Double modal

Paul A Johnston, Jr. paul.johnston at WMICH.EDU
Sat Dec 30 02:42:13 UTC 2006

No, you're not, Laurence.  I'm just quoting an ex-colleague of mine, a very devout Chomskyan (who
considered dialectologists/sociolinguists as non-linguists because they "only analyze behavior"), who
refused to see that double modals were indeed systematic in a number of dialects.  Incidentally, you
just offered the way out for GBers--consider that the first modal has shifted class to an adverb so
that the second one is indeed the highest predicate.  I've heard this analysis before--but not from
this ex-colleague.


----- Original Message -----
From: Laurence Horn <laurence.horn at YALE.EDU>
Date: Friday, December 29, 2006 8:03 pm
Subject: Re: Double modal

> ---------------------- Information from the mail header ------------
> -----------
> Sender:       American Dialect Society <ADS-L at LISTSERV.UGA.EDU>
> Poster:       Laurence Horn <laurence.horn at YALE.EDU>
> Subject:      Re: Double modal
> --------------------------------------------------------------------
> -----------
> At 5:37 PM -0500 12/28/06, Paul Johnston wrote:
> >An interesting thing about double modals:  they apparently violate
> >certain "inviolable constraints" in GB grammar (I don't know about
> >even more modern Chomskyan models), since you're not supposed to be
> >able to (or, to can) negate on the second modal, and whether it's
> >Tennessee, Tyrone (N Ire) or Tranent (Scotland) that's EXACTLY what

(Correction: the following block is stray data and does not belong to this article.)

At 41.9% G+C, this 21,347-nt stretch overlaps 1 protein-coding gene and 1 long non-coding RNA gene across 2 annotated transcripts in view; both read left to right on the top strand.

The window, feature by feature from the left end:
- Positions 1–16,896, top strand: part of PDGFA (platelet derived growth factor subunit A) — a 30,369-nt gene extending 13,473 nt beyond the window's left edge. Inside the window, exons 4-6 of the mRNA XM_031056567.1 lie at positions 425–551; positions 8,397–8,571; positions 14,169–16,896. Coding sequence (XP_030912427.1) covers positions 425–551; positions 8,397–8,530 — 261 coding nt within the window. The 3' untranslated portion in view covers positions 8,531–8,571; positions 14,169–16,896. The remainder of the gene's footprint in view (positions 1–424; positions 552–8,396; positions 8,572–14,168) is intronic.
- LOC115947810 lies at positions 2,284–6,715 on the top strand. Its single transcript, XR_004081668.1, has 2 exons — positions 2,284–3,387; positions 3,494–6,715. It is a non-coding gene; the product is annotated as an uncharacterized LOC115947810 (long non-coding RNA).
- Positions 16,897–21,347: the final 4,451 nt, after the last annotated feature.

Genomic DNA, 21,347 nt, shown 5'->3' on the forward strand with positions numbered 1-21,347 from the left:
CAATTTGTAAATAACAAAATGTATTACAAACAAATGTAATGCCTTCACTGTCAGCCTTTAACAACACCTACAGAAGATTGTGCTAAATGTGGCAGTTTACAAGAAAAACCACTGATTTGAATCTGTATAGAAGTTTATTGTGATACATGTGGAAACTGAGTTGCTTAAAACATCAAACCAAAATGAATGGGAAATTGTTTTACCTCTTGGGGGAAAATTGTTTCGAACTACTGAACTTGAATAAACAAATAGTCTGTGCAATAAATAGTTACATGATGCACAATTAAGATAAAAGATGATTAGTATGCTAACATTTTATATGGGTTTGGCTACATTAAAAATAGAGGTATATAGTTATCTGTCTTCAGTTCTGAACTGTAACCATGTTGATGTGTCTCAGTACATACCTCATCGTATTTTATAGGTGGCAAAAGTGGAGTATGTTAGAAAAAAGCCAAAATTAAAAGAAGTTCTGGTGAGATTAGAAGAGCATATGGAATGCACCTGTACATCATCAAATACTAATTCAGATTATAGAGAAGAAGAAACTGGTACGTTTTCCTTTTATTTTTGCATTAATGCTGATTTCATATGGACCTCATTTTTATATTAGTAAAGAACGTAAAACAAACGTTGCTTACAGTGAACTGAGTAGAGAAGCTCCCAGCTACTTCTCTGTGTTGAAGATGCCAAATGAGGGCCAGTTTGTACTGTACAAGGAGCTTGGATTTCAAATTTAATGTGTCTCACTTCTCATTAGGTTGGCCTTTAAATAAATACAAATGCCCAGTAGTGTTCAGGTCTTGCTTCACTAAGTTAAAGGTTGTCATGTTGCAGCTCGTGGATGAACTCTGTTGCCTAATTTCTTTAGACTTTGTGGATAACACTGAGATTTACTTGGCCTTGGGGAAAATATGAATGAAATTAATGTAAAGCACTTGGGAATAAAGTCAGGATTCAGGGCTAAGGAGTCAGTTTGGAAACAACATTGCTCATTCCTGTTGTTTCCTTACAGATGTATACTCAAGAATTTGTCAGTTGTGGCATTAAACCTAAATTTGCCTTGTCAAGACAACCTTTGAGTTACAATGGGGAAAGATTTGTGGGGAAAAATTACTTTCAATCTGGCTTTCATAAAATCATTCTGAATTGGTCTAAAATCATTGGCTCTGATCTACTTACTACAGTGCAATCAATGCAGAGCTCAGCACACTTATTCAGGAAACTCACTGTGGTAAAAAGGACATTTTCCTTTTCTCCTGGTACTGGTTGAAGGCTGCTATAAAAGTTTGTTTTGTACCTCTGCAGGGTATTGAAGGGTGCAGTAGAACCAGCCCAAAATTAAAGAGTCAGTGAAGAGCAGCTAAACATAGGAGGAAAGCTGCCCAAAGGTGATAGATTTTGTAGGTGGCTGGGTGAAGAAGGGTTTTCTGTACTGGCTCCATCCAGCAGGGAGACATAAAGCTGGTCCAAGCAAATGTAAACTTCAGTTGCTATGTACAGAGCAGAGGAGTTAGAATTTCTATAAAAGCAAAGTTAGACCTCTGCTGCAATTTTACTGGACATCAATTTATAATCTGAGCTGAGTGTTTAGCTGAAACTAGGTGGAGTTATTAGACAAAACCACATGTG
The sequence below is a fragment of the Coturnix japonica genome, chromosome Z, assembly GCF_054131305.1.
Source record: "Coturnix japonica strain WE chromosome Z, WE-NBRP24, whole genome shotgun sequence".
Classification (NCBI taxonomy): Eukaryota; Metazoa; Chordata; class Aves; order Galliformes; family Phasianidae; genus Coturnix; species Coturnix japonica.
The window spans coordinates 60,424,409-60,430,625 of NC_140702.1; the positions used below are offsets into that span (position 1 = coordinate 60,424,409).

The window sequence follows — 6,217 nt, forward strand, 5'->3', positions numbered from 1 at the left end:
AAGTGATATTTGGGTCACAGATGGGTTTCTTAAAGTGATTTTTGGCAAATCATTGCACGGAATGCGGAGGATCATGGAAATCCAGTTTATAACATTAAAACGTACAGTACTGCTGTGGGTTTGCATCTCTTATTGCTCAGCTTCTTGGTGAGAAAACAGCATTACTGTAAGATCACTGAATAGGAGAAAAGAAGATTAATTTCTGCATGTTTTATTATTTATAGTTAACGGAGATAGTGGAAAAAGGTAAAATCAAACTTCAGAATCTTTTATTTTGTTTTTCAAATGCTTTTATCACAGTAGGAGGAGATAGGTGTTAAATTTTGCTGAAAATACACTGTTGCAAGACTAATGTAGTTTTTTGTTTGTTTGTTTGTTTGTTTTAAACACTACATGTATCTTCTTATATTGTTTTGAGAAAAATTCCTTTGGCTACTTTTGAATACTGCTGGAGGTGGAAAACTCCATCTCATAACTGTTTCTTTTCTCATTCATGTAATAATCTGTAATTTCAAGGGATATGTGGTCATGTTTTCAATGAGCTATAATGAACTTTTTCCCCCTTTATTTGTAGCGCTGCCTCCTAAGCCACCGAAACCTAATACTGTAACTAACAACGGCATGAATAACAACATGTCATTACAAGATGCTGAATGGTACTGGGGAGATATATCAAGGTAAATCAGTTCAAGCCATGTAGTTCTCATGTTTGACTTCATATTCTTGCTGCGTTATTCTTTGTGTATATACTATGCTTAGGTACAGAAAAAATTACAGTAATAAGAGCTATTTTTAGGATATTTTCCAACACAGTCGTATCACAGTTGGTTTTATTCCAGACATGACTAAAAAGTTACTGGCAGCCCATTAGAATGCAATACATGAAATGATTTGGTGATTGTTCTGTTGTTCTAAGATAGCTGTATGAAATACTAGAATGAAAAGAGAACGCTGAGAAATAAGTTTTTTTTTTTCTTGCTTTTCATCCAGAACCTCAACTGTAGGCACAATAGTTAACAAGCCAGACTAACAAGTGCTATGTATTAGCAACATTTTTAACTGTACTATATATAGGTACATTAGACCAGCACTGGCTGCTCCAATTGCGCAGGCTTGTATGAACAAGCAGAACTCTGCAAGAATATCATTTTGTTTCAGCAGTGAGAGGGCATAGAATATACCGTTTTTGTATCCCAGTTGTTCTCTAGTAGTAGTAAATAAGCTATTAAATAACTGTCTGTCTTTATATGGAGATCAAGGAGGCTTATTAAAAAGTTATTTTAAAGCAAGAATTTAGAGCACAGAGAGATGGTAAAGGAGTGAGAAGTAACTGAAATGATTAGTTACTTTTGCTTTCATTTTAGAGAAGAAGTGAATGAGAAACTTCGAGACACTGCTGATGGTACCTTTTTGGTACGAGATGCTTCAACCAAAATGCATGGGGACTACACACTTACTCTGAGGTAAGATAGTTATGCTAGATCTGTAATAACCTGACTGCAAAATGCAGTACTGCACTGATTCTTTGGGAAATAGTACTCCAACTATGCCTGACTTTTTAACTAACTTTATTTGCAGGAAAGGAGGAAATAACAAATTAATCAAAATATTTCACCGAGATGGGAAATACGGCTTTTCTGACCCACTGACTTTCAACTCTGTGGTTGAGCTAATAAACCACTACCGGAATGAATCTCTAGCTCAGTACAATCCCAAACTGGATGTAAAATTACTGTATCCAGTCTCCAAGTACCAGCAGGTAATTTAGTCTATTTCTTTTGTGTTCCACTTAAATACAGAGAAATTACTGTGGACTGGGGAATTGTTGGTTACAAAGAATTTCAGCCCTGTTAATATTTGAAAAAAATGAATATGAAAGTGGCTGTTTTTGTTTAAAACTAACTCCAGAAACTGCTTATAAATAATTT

> >happens.
> >
> >I might could do that for you  >>  I might couldn't do that for you
> >
> >A might cuid dae that for ye >>  A might cuidnae dae that for ye
> >My ex-mother-in-law, from Southern  Lanarkshire, had a million of
> >these so-called "performance errors", which were, of course, totally
> >systematic.  I'm sure there are many more throughout our South as
> well.>
> >
> >Paul
> I don't understand what constraints this would violate, especially if
> the first (epistemic) modal can be analyzed as an adverb (=
> "Perhaps/Maybe I couldn't do that for you").*  The negation on the
> modal would indicate that that's the highest predicate.  I'm also
> unclear on who, exactly, would (so-)call these performance errors, if
> they're systematic.  I'm no Chomskyan, nor do I play one on TV, but
> this has always been precisely the point of drawing the
> competence/performance distinction, as I understand it:  If it's part
> of one's grammar, it's not a performance error.  Am I missing
> something?
> LH
> *At least in the dialects I'm familiar with, the first modal in the
> sequence is indeed an external, epistemic one (= it MODAL be
> that...), and when it's "may/might" it can be paraphrased as
> "perhaps" or "maybe".
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